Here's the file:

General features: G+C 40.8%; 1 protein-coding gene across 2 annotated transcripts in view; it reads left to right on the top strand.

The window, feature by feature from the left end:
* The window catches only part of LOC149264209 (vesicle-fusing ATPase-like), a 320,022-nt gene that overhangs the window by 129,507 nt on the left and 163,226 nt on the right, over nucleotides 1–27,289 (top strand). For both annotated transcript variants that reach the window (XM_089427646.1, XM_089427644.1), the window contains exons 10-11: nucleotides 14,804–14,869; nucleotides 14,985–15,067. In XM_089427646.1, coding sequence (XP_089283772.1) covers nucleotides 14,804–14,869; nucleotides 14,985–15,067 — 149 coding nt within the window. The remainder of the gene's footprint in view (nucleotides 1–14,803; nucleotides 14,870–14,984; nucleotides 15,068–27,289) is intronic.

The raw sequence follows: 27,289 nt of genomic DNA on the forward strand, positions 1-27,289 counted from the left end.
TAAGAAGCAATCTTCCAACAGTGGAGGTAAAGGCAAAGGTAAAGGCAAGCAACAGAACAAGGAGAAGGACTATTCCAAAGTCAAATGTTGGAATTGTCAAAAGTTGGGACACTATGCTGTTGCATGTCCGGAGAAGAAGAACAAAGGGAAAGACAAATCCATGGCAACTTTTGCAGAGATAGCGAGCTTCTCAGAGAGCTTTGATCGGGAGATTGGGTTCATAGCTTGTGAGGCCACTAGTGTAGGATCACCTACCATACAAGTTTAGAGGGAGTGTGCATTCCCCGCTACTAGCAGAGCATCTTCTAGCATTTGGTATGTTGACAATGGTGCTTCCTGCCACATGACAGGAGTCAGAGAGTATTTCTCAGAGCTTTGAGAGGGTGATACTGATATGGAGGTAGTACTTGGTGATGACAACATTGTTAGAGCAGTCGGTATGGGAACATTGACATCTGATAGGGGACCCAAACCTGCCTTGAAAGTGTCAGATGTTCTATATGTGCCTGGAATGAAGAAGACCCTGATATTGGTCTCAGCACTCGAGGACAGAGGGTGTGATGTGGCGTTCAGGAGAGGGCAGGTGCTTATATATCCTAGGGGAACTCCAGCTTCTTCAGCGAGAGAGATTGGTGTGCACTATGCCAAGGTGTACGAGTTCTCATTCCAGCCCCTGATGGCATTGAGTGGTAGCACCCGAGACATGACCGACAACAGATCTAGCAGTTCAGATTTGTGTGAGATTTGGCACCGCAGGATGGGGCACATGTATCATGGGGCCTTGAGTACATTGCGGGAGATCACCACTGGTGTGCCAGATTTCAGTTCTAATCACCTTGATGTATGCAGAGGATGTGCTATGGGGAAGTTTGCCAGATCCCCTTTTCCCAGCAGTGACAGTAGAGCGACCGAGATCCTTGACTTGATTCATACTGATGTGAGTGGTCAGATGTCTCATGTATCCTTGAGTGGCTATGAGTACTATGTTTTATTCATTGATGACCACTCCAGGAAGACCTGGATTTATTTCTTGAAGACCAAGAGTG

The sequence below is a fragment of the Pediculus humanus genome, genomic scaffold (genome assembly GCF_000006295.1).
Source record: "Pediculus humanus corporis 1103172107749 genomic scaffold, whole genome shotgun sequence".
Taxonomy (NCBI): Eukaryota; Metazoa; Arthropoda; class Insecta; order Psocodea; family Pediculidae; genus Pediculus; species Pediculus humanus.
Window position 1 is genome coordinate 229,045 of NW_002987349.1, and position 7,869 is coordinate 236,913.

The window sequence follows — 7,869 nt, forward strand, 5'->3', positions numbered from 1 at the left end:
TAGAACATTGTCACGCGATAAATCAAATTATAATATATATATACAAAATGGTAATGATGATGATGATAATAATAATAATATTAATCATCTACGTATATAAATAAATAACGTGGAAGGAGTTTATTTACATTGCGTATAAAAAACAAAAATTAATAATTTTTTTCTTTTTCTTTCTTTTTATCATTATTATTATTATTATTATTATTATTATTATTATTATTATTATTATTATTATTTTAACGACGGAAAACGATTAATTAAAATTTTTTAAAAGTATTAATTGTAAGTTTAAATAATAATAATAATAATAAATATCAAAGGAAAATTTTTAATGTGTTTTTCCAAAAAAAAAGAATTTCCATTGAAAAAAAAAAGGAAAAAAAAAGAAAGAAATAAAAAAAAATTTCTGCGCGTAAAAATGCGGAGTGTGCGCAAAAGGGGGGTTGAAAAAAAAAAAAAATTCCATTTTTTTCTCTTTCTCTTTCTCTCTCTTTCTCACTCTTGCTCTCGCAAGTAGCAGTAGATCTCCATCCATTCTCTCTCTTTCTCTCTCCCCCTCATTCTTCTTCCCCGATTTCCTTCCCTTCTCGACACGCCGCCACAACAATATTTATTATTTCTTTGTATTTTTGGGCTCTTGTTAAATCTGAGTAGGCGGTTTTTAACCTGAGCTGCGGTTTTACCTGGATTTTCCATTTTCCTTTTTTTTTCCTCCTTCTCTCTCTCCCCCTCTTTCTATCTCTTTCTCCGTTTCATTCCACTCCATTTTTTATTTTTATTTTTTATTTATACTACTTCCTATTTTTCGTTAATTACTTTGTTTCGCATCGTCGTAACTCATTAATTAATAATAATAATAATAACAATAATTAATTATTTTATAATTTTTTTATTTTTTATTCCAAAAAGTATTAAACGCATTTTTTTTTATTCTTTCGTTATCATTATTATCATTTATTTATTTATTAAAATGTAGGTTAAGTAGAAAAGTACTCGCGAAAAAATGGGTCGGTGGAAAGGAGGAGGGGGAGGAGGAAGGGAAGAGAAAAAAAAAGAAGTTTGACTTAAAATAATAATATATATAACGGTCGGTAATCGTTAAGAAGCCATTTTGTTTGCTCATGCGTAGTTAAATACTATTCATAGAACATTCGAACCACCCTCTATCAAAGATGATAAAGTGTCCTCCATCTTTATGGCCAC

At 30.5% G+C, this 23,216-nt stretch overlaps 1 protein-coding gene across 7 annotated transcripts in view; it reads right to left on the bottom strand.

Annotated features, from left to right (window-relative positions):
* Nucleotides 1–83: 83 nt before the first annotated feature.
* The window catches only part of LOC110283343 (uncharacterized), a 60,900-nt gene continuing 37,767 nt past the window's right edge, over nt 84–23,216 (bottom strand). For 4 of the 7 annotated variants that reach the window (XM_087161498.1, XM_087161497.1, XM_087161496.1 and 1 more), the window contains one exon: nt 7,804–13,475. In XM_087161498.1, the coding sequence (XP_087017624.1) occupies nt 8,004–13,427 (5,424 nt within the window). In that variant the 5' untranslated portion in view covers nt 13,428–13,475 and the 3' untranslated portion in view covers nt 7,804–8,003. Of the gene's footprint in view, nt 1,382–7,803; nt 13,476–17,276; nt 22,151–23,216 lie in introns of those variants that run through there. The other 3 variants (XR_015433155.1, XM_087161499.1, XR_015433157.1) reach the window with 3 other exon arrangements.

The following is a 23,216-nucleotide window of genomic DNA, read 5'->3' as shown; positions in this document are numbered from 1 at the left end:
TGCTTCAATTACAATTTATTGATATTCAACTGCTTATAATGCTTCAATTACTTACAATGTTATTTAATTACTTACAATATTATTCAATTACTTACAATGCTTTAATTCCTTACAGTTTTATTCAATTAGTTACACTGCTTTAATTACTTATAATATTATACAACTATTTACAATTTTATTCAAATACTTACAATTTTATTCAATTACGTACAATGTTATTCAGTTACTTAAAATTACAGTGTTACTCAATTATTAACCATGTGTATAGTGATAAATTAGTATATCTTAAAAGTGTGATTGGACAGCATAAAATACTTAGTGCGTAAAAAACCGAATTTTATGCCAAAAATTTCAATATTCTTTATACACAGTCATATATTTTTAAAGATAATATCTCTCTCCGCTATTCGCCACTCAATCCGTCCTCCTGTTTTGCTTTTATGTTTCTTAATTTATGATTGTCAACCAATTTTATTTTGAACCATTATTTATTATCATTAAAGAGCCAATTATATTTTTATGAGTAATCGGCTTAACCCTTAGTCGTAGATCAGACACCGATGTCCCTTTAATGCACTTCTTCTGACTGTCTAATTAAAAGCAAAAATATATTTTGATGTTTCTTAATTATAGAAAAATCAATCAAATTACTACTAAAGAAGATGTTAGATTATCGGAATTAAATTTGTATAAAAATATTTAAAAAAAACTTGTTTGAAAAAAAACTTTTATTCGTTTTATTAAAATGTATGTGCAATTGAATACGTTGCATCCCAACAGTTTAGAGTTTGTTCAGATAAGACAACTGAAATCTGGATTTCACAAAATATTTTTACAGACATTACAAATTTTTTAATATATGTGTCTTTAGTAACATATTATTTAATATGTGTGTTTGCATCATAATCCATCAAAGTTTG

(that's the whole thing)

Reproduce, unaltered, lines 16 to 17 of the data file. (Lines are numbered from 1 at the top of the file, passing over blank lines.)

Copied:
The following is a 23,216-nucleotide window of genomic DNA, read 5'->3' as shown; positions in this document are numbered from 1 at the left end:
TGCTTCAATTACAATTTATTGATATTCAACTGCTTATAATGCTTCAATTACTTACAATGTTATTTAATTACTTACAATATTATTCAATTACTTACAATGCTTTAATTCCTTACAGTTTTATTCAATTAGTTACACTGCTTTAATTACTTATAATATTATACAACTATTTACAATTTTATTCAAATACTTACAATTTTATTCAATTACGTACAATGTTATTCAGTTACTTAAAATTACAGTGTTACTCAATTATTAACCATGTGTATAGTGATAAATTAGTATATCTTAAAAGTGTGATTGGACAGCATAAAATACTTAGTGCGTAAAAAACCGAATTTTATGCCAAAAATTTCAATATTCTTTATACACAGTCATATATTTTTAAAGATAATATCTCTCTCCGCTATTCGCCACTCAATCCGTCCTCCTGTTTTGCTTTTATGTTTCTTAATTTATGATTGTCAACCAATTTTATTTTGAACCATTATTTATTATCATTAAAGAGCCAATTATATTTTTATGAGTAATCGGCTTAACCCTTAGTCGTAGATCAGACACCGATGTCCCTTTAATGCACTTCTTCTGACTGTCTAATTAAAAGCAAAAATATATTTTGATGTTTCTTAATTATAGAAAAATCAATCAAATTACTACTAAAGAAGATGTTAGATTATCGGAATTAAATTTGTATAAAAATATTTAAAAAAAACTTGTTTGAAAAAAAACTTTTATTCGTTTTATTAAAATGTATGTGCAATTGAATACGTTGCATCCCAACAGTTTAGAGTTTGTTCAGATAAGACAACTGAAATCTGGATTTCACAAAATATTTTTACAGACATTACAAATTTTTTAATATATGTGTCTTTAGTAACATATTATTTAATATGTGTGTTTGCATCATAATCCATCAAAGTTTG